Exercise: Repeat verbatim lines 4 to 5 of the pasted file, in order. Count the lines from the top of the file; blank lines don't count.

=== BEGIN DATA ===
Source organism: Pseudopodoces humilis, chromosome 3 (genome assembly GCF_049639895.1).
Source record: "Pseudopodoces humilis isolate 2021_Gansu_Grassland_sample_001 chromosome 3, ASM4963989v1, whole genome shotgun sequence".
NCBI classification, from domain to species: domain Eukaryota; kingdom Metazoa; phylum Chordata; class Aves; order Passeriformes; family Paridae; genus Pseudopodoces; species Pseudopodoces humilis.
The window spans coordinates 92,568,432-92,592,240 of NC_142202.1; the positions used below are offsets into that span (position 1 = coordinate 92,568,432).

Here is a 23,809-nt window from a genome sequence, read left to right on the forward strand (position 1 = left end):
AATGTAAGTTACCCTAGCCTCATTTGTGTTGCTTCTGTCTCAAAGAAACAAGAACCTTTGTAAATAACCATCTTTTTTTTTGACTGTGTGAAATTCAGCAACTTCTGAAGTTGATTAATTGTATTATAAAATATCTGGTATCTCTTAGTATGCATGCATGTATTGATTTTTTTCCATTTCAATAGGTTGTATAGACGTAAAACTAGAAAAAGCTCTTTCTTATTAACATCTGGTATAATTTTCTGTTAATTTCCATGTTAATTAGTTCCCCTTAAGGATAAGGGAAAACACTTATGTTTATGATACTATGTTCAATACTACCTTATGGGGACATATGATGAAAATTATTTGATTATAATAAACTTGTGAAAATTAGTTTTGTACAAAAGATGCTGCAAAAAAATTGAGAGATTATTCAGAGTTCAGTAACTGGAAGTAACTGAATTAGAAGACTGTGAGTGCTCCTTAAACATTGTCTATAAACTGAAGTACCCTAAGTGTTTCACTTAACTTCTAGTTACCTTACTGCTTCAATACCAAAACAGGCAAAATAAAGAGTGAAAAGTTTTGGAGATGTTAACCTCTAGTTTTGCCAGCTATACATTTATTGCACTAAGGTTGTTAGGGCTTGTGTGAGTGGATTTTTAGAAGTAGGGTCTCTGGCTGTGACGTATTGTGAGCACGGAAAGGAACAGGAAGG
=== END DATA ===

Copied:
The window spans coordinates 92,568,432-92,592,240 of NC_142202.1; the positions used below are offsets into that span (position 1 = coordinate 92,568,432).

Here is a 23,809-nt window from a genome sequence, read left to right on the forward strand (position 1 = left end):